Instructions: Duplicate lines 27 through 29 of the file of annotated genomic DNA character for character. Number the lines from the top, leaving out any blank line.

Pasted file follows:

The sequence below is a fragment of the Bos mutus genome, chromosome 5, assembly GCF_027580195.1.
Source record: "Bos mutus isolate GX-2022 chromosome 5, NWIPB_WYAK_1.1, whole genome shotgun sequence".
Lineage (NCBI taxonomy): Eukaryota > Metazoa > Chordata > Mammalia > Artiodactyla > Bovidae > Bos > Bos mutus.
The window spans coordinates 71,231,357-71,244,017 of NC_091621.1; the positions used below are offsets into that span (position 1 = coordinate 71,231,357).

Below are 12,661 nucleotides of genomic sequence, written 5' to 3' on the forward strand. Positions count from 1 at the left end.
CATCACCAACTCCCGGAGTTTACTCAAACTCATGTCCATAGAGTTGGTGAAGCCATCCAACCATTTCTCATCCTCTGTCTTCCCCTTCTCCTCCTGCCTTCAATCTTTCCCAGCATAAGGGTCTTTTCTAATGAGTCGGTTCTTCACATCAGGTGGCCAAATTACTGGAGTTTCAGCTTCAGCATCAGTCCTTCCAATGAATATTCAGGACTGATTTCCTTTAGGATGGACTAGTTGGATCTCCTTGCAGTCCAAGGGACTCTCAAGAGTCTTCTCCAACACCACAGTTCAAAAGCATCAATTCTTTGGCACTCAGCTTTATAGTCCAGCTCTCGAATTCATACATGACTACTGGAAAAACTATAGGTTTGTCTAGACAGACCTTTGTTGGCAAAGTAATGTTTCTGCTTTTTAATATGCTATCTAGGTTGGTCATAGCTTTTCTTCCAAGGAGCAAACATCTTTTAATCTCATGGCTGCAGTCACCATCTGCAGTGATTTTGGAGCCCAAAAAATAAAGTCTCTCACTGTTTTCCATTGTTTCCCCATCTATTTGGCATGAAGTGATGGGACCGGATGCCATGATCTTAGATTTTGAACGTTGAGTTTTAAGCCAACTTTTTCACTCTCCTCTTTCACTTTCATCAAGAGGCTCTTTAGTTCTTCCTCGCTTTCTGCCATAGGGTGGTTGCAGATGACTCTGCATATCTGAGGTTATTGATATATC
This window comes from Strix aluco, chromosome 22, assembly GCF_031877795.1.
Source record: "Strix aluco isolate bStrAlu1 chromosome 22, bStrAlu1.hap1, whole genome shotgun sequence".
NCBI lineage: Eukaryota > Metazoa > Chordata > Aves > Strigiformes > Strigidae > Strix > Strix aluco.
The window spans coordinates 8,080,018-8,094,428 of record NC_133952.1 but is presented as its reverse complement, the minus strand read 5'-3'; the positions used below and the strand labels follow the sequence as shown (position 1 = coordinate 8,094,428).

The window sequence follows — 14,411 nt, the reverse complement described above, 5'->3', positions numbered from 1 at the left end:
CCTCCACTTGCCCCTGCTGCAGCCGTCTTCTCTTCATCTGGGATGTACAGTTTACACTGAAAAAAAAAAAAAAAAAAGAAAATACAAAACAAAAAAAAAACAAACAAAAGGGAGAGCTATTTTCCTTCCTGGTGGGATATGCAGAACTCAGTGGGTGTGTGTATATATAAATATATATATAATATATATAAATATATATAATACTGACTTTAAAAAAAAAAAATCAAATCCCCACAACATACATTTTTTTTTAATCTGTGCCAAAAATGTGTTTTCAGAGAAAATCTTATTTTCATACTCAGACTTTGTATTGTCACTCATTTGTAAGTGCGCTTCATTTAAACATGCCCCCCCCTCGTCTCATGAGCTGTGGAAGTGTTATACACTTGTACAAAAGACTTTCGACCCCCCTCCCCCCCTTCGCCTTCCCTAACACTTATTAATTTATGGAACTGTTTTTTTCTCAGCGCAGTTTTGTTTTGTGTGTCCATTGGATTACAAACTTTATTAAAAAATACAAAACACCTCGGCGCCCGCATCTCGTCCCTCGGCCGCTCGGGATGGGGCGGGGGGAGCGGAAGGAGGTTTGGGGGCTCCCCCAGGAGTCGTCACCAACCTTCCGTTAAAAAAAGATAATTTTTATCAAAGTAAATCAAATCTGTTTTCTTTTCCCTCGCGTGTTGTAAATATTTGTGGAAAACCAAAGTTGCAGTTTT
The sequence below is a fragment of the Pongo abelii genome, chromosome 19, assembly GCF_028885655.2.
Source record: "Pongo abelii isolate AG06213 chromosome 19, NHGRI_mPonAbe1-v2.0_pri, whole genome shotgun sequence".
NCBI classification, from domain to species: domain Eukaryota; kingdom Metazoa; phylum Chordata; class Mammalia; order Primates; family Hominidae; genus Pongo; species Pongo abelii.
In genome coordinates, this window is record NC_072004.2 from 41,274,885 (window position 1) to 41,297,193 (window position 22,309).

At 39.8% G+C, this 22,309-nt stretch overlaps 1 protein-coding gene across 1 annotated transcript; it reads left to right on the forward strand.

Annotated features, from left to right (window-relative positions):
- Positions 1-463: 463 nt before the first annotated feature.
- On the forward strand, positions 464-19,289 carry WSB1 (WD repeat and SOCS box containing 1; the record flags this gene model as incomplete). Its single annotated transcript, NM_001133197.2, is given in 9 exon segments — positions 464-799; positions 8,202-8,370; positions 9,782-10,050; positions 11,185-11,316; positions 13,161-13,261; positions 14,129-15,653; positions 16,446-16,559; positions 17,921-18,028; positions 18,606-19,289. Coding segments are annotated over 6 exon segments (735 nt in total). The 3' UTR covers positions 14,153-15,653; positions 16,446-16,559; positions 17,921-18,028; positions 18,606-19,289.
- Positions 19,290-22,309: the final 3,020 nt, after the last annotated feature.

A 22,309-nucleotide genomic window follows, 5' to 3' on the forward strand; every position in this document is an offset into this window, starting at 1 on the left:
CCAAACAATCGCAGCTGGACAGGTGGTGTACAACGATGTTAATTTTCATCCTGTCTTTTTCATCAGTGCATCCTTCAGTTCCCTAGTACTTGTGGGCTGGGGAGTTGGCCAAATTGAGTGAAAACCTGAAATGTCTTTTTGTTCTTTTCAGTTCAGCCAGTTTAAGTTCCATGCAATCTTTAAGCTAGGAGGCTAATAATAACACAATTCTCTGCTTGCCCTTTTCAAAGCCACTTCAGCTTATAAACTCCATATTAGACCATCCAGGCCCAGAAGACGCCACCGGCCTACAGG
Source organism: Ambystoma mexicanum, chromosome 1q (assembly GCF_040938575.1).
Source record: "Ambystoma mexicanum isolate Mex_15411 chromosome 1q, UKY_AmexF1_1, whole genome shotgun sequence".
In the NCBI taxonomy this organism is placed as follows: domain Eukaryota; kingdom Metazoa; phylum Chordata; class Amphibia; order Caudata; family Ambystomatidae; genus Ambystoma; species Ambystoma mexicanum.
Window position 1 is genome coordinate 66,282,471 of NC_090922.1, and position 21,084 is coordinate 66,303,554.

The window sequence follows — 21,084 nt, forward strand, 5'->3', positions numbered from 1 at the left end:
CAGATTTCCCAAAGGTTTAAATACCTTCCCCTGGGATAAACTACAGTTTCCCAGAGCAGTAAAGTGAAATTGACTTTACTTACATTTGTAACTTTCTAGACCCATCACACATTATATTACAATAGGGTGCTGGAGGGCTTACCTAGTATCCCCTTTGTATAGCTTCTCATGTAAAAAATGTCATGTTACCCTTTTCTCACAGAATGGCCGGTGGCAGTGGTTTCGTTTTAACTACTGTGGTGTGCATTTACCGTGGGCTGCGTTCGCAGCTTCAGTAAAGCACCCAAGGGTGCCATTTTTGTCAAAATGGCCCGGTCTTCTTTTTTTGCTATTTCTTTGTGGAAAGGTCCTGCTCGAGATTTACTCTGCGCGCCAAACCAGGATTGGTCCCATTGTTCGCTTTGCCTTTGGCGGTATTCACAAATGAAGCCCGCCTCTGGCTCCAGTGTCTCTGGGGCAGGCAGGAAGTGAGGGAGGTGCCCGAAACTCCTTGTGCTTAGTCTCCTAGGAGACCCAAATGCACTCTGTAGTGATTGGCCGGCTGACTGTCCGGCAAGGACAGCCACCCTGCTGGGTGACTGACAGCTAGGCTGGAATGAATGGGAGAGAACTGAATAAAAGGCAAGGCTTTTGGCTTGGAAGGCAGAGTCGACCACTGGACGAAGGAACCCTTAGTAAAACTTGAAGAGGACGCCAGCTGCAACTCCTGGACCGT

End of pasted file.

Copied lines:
Window position 1 is genome coordinate 66,282,471 of NC_090922.1, and position 21,084 is coordinate 66,303,554.

The window sequence follows — 21,084 nt, forward strand, 5'->3', positions numbered from 1 at the left end:
CAGATTTCCCAAAGGTTTAAATACCTTCCCCTGGGATAAACTACAGTTTCCCAGAGCAGTAAAGTGAAATTGACTTTACTTACATTTGTAACTTTCTAGACCCATCACACATTATATTACAATAGGGTGCTGGAGGGCTTACCTAGTATCCCCTTTGTATAGCTTCTCATGTAAAAAATGTCATGTTACCCTTTTCTCACAGAATGGCCGGTGGCAGTGGTTTCGTTTTAACTACTGTGGTGTGCATTTACCGTGGGCTGCGTTCGCAGCTTCAGTAAAGCACCCAAGGGTGCCATTTTTGTCAAAATGGCCCGGTCTTCTTTTTTTGCTATTTCTTTGTGGAAAGGTCCTGCTCGAGATTTACTCTGCGCGCCAAACCAGGATTGGTCCCATTGTTCGCTTTGCCTTTGGCGGTATTCACAAATGAAGCCCGCCTCTGGCTCCAGTGTCTCTGGGGCAGGCAGGAAGTGAGGGAGGTGCCCGAAACTCCTTGTGCTTAGTCTCCTAGGAGACCCAAATGCACTCTGTAGTGATTGGCCGGCTGACTGTCCGGCAAGGACAGCCACCCTGCTGGGTGACTGACAGCTAGGCTGGAATGAATGGGAGAGAACTGAATAAAAGGCAAGGCTTTTGGCTTGGAAGGCAGAGTCGACCACTGGACGAAGGAACCCTTAGTAAAACTTGAAGAGGACGCCAGCTGCAACTCCTGGACCGT